When you were in the NFL, you painted and sold portraits of your teammates. Did you always have this side-hustle mentality?

Always. Growing up, I saw people who only had one thing, and I said, I will never get caught with just one skill. Listen, if my career has to go to Instagram, then I’ll be the Instagram guy, and it’ll be OK. [Note: Terry has 2.7 million Instagram followers, so he’s doing OK on that front.]

I made every mistake you could make with money. Around 2001 or 2002, we got into this mortgage that jumped up after a year. The interest was crazy. We couldn’t afford it and ended up losing the house. In college, I got every credit card they would give out. I ran them all up and couldn’t pay any of them. I ended up having to take stuff back to the store. I was ashamed.

Television is a notoriously tumultuous industry, yet you’ve been in three shows that hit the 100-episode mark. How do you explain that?

It was wild because [at one time] I was offered three different pilots. One was Brooklyn Nine-Nine. Another pilot said, We’re going to give you back-end [profits], so you’re going to be rich if you take this show. But everything in my gut said, Andy Samberg is the future of comedy. And I didn’t even know him. I chose Brooklyn Nine-Nine, and the other two shows did not get picked up. We are starting our sixth season right now. You gotta go with your gut. You gotta go with the love, because the money will lead you wrong.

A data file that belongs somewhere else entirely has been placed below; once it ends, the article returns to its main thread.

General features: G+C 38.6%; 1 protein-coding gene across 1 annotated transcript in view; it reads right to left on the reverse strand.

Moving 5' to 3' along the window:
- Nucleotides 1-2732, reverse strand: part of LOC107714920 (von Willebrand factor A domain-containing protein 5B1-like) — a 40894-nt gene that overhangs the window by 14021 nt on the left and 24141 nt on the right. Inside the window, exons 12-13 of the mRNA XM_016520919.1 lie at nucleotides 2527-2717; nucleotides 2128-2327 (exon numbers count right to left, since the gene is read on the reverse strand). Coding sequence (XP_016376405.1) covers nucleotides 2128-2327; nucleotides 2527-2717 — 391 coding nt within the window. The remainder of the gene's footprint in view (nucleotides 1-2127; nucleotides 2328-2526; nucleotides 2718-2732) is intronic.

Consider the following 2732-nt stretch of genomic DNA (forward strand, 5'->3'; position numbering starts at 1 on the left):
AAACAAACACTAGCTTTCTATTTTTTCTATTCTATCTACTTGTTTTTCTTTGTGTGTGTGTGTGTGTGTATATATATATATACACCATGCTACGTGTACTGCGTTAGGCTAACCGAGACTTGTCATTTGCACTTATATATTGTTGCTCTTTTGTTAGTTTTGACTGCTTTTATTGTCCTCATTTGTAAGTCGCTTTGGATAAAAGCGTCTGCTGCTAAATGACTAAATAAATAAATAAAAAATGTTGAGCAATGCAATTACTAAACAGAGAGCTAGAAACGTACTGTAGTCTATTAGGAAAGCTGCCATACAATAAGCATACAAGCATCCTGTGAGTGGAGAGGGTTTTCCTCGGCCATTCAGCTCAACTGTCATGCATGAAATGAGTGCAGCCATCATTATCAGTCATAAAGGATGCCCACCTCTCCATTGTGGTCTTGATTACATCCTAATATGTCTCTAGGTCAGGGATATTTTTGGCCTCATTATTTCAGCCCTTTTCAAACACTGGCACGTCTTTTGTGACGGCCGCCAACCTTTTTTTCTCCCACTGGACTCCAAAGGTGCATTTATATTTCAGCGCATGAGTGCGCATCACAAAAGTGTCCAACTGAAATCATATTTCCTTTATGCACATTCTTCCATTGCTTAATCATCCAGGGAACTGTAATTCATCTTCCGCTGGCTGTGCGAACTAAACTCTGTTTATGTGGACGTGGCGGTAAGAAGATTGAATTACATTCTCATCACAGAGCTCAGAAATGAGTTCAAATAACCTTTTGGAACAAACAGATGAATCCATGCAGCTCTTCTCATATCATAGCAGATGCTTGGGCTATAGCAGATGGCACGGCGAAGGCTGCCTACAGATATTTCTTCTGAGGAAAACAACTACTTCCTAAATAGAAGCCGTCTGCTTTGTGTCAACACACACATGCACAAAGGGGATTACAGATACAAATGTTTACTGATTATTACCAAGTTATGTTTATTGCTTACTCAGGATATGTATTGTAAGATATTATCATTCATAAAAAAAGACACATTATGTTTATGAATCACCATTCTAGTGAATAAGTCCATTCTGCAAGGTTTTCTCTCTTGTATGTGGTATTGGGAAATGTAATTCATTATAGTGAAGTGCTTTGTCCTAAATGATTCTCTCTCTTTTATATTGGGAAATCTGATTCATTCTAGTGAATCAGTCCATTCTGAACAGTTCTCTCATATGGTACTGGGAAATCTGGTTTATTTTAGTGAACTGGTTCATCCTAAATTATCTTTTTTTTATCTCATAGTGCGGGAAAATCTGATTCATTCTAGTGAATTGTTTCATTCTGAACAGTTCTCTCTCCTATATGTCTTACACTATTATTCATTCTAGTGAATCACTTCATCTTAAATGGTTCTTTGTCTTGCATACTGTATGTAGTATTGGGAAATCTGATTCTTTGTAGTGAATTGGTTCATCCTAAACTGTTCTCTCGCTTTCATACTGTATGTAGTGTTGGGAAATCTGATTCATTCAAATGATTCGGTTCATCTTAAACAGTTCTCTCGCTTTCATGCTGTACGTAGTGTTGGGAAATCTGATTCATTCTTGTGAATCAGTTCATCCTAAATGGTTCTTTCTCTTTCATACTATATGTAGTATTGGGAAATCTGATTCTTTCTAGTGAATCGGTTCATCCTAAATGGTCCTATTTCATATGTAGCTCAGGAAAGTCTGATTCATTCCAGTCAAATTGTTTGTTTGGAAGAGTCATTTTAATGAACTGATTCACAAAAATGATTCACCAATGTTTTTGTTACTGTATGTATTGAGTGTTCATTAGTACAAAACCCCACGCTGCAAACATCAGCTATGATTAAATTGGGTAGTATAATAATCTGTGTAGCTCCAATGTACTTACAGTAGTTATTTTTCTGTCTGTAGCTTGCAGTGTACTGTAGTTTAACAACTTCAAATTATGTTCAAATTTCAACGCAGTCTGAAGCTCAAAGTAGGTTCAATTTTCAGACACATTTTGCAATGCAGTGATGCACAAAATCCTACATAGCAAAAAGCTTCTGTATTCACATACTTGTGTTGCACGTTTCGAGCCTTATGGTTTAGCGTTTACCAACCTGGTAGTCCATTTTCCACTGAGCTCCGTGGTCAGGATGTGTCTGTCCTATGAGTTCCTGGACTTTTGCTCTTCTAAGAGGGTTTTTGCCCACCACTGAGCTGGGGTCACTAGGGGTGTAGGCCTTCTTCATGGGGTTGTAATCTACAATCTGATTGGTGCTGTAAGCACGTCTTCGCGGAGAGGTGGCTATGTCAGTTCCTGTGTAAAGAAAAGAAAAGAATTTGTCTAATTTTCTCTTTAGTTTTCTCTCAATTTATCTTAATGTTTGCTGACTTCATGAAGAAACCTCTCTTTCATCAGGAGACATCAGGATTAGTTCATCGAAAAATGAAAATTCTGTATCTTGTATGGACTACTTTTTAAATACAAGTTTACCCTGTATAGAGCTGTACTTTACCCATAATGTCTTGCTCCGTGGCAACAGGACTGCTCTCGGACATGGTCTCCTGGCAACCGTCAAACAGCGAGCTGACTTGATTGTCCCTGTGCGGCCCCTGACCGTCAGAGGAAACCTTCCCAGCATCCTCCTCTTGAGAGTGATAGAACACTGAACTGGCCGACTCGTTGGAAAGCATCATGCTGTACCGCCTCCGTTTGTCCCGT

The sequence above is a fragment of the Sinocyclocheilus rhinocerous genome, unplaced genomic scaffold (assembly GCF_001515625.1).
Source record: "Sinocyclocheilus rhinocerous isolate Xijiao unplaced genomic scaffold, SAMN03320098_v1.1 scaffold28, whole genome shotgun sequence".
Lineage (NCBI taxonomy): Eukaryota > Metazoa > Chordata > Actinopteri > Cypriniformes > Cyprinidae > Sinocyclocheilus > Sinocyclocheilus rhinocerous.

What do you buy now that is a true luxury?

I’ve reached a spot where I get my shoes made especially for me. I’ve watched my tastes change. I remember when Red Lobster was the luxury. I was like, Man, we’re about to get those biscuits! Where Red Lobster was great before, now I’m going to Nobu.

Were you ever afraid of becoming a starving artist?

You have to settle with the fact that you may be broke. But every big investment is like that. This is why I like entrepreneurs, they usually go broke two or three times. Once you know it’s a pattern, then you don’t get shocked the first time you lose all your money. The problem is, in America, everyone feels like you only have one shot. I’ve never felt that way. I’ve always been an entrepreneur. My job is to try and make something that did not exist yesterday.